Friday, October 12

From the Surgeon's Personal Log 22

An answer from the Doctor to his arrogant elder brother.


I Received the favour of your letter of the 12th. There was a time when if any one would have told me that I should ever have written to you such a letter as I am now writing, I would as soon have believed that the earth would have burst asunder, or that I would see stars falling to the ground, or trees and mountains rising to the heavens. But there is nothing too strange to happen. One thing would have appeared yet more impossible than my writing it, which is, that you should have given me the cause to have written it, and yet that has happened.

Do not presume to preach to me of virtue or reputation, brother. Those years ago when you had the opportunity to stand by my side as a brother ought, you lacked the intestinal fortitude to do so. Where were these qualities in yourself when you chose to stand with those that conspired to do me ill? And now, these years later I hear from you only so you can spout your useless platitudes and to make a request upon my pocketbook?

Your letter insults me, to think that you can play upon my sense of family, duty or pity in an attempt to manipulate me into granting your request for money. While I have it at my disposal to aid you in your request, I will not be doing so. Had it been our mother or father who had made the request, I should have been inclined to assist. As the request comes from you, I can only imagine that you have spent the allowance from our Father in the card houses and on women of ill-repute. I should sooner throw fifty guineas into the ocean then give them to you.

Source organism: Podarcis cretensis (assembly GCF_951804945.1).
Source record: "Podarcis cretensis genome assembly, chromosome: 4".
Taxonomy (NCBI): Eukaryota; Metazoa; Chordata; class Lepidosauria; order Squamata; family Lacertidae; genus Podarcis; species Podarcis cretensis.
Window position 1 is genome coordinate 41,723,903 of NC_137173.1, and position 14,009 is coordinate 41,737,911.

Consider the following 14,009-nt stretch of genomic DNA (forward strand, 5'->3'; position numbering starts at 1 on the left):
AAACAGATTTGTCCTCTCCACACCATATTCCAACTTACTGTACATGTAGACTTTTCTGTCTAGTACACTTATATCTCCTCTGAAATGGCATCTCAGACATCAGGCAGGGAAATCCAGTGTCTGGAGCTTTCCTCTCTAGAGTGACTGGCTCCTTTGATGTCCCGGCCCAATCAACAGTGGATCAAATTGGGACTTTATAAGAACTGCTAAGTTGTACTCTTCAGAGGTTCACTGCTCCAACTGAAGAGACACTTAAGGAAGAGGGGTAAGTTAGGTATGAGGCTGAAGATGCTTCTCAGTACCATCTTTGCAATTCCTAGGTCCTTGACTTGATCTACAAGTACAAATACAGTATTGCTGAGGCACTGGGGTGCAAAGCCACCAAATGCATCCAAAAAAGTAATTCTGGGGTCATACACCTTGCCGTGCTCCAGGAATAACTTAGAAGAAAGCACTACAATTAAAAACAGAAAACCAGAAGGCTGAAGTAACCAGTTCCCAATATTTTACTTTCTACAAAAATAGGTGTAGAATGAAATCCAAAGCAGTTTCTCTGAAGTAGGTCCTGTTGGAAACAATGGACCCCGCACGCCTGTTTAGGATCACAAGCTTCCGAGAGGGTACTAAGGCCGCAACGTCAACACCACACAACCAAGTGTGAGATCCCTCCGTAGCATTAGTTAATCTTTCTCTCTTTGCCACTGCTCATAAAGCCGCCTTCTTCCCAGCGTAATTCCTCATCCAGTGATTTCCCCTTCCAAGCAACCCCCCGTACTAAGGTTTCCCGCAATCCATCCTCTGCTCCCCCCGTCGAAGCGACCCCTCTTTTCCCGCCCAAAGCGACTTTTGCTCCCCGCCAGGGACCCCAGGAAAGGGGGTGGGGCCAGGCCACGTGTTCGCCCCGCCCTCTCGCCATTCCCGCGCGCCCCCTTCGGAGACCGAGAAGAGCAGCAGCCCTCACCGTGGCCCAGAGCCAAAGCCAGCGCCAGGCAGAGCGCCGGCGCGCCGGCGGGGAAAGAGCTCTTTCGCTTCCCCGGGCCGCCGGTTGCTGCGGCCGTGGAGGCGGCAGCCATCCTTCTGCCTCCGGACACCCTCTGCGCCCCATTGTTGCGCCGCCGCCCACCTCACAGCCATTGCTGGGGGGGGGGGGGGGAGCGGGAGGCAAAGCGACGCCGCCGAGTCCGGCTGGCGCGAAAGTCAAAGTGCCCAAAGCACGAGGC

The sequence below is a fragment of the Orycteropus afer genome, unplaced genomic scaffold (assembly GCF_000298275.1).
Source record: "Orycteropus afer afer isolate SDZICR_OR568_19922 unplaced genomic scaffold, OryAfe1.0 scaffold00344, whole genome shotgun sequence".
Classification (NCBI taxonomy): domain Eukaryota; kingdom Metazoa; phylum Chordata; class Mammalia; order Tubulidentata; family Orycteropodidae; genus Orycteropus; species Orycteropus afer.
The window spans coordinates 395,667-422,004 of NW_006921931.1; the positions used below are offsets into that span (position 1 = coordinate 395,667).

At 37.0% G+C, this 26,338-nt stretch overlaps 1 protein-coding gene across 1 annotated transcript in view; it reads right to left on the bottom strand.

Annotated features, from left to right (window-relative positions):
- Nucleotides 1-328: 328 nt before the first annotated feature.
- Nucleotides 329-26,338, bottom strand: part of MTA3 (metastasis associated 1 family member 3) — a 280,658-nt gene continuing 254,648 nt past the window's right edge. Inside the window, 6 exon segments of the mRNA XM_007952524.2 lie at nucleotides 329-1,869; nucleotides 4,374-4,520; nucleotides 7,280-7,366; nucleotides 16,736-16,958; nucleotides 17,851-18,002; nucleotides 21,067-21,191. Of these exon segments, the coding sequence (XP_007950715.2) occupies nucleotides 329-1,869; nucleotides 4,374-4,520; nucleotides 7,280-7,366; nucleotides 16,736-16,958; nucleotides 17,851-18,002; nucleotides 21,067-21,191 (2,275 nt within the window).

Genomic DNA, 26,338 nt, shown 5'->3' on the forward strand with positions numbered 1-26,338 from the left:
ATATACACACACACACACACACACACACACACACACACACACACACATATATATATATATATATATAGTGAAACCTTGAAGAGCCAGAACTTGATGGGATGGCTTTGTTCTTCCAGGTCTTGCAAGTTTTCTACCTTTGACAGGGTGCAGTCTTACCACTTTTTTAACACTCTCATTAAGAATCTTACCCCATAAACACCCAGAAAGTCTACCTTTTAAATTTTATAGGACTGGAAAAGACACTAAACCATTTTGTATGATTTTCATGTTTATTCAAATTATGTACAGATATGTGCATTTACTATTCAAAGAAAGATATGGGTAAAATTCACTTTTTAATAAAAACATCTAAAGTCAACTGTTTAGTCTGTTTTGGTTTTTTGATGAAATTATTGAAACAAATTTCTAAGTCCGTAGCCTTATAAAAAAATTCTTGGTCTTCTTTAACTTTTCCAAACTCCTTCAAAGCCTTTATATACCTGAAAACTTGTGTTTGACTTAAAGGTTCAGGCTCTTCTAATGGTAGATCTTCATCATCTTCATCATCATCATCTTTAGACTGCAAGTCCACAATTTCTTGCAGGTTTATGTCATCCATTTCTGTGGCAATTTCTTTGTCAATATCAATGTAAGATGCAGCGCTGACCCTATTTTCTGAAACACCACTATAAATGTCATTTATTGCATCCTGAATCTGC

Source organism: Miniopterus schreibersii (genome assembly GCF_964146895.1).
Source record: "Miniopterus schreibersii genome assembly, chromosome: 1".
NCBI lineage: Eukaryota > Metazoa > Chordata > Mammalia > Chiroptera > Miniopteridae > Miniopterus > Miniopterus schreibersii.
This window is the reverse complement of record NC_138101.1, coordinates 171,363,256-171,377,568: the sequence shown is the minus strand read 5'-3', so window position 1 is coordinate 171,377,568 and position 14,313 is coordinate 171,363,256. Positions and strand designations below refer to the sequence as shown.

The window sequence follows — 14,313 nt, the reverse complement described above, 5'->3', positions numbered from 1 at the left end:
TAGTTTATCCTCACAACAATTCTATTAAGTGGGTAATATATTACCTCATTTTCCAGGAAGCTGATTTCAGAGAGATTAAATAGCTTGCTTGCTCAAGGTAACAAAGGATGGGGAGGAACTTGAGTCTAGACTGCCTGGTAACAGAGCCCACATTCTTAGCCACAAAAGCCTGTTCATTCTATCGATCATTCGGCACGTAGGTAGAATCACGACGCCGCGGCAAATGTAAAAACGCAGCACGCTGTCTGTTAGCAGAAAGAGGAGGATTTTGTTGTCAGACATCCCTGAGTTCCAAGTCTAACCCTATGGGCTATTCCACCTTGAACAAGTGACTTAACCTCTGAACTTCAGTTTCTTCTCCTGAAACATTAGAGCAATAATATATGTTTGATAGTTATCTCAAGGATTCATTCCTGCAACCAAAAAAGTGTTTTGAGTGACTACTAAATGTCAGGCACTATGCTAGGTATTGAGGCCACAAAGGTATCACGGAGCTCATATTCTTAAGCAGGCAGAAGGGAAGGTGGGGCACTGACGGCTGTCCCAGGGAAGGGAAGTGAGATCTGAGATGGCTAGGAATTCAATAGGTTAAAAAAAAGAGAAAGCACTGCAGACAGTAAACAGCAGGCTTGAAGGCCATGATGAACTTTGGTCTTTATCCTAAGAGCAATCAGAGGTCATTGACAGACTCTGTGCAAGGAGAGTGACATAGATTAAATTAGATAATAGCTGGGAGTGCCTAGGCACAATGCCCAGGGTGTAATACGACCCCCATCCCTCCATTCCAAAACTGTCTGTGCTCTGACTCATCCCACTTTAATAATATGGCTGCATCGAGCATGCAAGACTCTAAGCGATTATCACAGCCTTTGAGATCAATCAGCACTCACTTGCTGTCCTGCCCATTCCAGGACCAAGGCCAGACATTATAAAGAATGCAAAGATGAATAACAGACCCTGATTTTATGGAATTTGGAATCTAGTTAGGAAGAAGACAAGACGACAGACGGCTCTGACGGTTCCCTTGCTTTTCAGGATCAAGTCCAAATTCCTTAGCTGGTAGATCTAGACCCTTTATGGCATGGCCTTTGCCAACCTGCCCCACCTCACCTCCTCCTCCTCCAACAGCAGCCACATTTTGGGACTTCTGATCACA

I had often been told of your cowardice, but refused to listen to it. I supposed your heart no more capable of deceit than my own : but I can not disbelieve the evidence confirmed by my own eyes. Sir, I take my leave of you and beg you will forget there ever was such a man as

Doctor A. Roberts
Ship's Surgeon
HMS Acasta at Sea
North American Station

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